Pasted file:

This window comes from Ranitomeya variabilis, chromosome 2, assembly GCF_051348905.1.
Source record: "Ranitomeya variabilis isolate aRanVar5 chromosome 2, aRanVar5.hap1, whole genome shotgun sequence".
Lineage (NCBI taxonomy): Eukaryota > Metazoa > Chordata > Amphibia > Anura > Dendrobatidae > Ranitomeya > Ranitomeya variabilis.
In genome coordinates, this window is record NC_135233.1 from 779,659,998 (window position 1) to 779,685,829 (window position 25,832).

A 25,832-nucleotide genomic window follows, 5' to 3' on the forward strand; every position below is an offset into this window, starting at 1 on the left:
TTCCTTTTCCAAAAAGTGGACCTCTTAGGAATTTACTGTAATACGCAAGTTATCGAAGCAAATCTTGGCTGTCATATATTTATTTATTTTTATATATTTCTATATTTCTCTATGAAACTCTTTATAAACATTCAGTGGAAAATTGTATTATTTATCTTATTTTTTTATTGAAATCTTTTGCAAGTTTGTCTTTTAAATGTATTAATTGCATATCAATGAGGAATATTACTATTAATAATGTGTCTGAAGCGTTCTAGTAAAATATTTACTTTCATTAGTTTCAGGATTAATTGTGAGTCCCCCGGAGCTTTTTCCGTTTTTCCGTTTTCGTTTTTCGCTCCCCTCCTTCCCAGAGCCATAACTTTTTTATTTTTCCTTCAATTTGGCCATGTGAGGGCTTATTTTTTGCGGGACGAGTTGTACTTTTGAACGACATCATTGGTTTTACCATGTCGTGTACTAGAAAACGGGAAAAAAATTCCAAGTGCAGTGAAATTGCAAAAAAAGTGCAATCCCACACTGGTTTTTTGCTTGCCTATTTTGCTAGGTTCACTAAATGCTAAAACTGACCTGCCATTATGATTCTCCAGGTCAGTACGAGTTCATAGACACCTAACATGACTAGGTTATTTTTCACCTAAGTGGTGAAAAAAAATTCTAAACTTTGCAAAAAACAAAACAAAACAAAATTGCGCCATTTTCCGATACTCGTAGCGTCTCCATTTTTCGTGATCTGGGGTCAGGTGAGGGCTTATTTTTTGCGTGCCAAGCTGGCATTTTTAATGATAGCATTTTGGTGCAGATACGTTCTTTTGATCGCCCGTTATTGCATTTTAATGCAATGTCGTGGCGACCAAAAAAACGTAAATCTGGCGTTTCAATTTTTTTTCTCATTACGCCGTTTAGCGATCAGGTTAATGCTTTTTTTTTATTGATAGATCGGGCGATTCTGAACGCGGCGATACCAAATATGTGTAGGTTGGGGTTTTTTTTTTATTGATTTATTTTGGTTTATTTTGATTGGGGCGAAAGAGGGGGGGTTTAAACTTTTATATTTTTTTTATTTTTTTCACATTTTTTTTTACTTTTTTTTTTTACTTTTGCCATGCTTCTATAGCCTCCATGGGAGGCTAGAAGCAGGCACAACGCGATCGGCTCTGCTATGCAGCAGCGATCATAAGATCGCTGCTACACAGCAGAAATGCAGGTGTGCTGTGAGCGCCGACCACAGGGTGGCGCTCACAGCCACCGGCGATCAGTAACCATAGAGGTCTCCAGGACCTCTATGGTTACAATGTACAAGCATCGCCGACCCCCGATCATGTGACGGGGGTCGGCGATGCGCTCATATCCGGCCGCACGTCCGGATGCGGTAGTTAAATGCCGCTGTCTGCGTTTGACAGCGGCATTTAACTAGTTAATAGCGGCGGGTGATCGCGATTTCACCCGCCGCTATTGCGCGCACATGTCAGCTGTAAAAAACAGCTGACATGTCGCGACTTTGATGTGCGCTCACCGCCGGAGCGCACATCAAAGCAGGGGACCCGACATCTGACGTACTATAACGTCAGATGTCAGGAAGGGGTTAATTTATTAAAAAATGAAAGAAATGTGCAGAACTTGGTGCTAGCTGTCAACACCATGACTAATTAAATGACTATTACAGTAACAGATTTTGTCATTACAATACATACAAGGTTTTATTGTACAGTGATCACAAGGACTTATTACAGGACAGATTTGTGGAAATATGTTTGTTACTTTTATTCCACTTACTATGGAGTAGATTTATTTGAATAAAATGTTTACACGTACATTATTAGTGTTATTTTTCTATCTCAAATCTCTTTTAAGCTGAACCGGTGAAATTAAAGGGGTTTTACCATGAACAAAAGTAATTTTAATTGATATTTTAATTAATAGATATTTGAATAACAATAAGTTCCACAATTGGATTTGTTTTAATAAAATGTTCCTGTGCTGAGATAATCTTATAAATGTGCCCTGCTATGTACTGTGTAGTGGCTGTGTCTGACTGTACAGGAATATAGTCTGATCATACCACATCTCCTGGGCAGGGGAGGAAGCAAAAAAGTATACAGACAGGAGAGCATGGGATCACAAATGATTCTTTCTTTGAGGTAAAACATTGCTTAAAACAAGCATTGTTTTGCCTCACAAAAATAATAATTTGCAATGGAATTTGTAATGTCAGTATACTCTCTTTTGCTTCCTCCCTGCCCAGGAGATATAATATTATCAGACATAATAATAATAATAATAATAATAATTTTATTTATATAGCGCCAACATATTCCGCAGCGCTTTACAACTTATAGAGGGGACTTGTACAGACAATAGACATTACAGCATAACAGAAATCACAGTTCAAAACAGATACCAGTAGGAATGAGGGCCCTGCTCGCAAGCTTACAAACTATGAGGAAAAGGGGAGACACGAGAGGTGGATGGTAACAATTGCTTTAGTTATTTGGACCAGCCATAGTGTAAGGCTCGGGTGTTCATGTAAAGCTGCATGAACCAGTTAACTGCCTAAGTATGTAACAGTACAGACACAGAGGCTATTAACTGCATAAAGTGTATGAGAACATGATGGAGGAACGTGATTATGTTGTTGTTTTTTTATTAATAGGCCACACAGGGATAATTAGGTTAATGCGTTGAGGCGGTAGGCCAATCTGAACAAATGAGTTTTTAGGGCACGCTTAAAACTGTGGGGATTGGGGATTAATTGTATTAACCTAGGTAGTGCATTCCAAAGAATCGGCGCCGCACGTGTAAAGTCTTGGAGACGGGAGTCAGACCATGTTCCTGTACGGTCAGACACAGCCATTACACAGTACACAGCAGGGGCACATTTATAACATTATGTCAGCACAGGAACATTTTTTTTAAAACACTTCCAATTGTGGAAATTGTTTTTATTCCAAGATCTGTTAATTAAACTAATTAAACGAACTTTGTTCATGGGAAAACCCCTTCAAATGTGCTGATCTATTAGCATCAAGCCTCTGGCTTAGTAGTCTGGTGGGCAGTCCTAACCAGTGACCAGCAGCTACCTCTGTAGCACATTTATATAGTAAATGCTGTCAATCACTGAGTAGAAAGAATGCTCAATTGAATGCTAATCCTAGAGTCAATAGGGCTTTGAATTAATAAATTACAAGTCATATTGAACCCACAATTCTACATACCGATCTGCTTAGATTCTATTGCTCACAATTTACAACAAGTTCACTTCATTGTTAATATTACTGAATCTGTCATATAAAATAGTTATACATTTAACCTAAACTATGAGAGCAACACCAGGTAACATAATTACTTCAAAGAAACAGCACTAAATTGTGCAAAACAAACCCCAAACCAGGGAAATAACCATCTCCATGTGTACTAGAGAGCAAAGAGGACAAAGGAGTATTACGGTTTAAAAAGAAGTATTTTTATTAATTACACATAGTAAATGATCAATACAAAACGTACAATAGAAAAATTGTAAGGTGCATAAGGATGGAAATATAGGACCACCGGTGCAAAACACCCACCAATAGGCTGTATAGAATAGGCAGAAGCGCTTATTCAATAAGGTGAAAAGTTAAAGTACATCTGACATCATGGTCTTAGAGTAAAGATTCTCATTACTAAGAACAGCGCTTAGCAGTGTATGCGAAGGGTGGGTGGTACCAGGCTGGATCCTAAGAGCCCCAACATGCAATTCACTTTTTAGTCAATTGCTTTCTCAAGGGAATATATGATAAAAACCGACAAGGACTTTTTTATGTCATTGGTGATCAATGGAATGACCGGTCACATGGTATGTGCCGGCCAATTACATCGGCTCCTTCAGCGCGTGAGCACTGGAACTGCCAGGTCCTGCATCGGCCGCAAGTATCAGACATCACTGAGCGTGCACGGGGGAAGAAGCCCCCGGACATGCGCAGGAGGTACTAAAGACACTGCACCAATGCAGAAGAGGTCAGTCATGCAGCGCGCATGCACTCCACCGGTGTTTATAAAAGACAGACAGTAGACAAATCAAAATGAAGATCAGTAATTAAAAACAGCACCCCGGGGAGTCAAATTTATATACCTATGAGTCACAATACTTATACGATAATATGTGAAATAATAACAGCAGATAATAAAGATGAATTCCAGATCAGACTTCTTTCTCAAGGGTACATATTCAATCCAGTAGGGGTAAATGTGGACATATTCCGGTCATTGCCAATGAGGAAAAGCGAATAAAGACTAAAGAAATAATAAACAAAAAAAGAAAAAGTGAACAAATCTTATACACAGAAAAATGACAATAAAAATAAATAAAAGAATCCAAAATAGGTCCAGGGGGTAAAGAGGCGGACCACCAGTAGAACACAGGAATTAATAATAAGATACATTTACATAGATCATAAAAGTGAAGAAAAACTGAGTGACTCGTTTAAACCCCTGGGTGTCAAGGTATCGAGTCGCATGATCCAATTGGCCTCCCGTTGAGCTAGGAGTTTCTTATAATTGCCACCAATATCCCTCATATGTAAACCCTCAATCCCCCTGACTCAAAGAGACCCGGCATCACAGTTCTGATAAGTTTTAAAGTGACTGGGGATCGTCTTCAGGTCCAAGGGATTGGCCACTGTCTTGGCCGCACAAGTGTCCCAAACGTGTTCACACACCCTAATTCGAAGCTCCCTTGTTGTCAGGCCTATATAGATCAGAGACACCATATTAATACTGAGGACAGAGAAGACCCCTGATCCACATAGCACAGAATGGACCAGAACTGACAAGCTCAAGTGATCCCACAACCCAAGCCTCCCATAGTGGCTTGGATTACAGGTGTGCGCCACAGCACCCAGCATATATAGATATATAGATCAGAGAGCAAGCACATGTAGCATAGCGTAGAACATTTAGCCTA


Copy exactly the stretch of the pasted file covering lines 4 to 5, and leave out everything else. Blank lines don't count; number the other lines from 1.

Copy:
In genome coordinates, this window is record NC_135233.1 from 779,659,998 (window position 1) to 779,685,829 (window position 25,832).

A 25,832-nucleotide genomic window follows, 5' to 3' on the forward strand; every position below is an offset into this window, starting at 1 on the left: